The word garbha means ‘womb’ and pindasana means foetus, so this asana is literally called ‘the foetus in the womb pose’.
This asana can only be done by those people who can easily sit in padmasana and who have slim legs and arms.
Sit in padmasana.
Slowly slide the two arms between the calf and thigh of each leg. This insertion is easier if the arms and legs are wet or oiled.
Insert the arms until you can bend them at the elbows under the calves.
Fold the arms upwards and raise the legs.
Place the hands behind or on the side of the head.
Simultaneously maintain balance of the body so that only the bottom of the spine rests on the floor; this is much easier than it looks.
This is the final pose.
Stay in the final pose for as long as you feel comfortable.
If you wish you can close the eyes.
Then lower the arms and legs.
Release the arms from the legs.
Easier method of inserting the arms
Even people with slim and flexible legs will find it difficult to insert the arms between the folded legs.
An easier method is as follows:
Sit with the legs straight in front of the body.
Fold one leg so that the foot rests on the opposite thigh.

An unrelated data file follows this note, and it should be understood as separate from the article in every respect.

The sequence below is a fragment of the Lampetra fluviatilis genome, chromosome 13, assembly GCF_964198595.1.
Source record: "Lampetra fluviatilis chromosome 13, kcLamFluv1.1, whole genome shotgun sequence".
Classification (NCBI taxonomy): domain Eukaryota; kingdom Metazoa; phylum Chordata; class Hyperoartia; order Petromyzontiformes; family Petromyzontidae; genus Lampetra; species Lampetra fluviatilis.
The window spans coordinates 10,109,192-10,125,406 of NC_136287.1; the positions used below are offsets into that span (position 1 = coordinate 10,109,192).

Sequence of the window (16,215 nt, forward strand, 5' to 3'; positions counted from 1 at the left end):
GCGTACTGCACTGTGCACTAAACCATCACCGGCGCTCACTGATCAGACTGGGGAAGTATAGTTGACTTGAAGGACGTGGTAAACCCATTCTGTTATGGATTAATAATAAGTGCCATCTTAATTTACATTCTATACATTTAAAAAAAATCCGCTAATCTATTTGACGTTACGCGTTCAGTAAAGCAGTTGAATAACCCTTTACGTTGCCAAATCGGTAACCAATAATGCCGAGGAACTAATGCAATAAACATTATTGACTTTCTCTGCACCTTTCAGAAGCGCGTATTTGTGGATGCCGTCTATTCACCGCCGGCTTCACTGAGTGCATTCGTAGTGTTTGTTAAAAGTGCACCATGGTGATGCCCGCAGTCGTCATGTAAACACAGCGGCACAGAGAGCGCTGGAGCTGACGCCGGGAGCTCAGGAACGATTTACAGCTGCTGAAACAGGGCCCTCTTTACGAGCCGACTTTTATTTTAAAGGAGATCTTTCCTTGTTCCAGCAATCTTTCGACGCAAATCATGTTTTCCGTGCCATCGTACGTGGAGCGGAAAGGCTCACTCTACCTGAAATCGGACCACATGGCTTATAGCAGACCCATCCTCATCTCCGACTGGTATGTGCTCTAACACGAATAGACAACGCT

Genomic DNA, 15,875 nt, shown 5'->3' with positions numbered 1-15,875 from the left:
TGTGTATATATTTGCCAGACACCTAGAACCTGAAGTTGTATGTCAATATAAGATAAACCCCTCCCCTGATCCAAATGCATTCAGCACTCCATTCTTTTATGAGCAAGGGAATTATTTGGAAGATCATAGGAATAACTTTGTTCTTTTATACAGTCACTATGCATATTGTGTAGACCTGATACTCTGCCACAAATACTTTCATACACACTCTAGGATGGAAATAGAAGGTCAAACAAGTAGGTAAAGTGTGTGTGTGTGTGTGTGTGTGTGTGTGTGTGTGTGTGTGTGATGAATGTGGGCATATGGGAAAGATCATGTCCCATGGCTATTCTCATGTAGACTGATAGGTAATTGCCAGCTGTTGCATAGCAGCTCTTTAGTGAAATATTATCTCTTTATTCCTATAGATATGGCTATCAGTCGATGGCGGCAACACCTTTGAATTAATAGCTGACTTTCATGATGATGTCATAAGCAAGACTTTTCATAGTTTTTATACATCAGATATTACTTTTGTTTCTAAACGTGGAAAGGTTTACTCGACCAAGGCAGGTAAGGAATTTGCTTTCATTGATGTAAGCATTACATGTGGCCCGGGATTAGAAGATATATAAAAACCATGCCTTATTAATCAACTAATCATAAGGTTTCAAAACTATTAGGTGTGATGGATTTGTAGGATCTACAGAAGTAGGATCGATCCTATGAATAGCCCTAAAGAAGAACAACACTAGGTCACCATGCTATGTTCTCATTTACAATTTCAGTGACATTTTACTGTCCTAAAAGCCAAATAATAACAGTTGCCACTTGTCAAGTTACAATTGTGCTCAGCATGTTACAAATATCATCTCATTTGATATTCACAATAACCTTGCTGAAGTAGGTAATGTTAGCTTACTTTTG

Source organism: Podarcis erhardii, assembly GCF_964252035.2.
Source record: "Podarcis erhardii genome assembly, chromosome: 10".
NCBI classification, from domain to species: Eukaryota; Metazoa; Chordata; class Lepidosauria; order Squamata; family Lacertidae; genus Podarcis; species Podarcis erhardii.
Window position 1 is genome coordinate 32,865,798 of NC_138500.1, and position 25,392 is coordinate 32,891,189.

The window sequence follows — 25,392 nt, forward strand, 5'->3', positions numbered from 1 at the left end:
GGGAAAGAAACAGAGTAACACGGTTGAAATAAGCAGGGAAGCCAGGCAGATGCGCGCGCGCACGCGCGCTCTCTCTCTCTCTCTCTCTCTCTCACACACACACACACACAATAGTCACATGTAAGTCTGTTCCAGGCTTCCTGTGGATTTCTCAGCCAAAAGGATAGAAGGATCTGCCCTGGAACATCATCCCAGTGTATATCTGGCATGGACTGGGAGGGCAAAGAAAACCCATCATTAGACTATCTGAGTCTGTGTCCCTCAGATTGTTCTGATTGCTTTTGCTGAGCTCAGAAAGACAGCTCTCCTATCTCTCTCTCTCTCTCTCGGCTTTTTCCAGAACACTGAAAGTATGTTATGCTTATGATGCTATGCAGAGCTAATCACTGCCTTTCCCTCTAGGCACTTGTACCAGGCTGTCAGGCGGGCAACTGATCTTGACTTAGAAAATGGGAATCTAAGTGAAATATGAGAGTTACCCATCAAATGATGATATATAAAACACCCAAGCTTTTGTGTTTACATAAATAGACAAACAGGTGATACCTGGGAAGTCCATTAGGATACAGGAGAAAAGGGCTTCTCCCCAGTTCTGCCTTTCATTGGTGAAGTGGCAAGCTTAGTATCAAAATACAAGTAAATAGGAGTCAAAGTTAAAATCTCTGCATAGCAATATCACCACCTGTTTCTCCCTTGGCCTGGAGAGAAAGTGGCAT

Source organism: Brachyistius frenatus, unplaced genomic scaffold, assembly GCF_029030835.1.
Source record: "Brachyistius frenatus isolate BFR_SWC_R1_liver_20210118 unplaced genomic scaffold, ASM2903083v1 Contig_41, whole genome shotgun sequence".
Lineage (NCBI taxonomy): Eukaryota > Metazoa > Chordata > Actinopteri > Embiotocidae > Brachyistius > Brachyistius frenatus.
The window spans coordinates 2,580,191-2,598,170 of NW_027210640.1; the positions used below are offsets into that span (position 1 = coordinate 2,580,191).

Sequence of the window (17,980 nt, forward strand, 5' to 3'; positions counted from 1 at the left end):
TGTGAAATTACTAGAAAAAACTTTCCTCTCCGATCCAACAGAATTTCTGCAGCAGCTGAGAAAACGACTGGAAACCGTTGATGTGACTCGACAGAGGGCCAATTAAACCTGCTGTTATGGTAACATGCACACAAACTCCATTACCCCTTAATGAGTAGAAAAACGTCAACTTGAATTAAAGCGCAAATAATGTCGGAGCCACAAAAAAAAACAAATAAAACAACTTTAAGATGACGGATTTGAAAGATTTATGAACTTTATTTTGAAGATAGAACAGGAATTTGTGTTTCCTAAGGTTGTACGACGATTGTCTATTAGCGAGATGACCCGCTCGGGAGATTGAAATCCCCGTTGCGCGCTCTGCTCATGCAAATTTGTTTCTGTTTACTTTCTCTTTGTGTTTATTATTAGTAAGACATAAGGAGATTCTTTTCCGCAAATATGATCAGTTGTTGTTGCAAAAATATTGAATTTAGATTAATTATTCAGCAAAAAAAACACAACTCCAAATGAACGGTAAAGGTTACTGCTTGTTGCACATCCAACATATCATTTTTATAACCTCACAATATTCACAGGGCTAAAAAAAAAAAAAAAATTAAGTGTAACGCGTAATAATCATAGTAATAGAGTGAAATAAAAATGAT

Insert the arm on the same side of the body between the thigh and calf; at this stage it -hould be comparatively easy.
The elbow should be placed so that it is behind the knee of the folded leg.
Then carefully fold the other leg and adjust the foot so that it rests on the opposite thigh behind the previously folded arm; this may need a little manipulation, but it can be done with practice.
Then insert the other arm between the calf and thigh of the folded leg on the same side.
From this position the asana can be done very easily.
Breathing and awareness
Breathe normally throughout the entire practice. Pay attention to attaining the final pose and maintaining balance.
If you can do this asana you will find it very useful in calming the mind and soothing away anger and tension. It develops the sense of balance.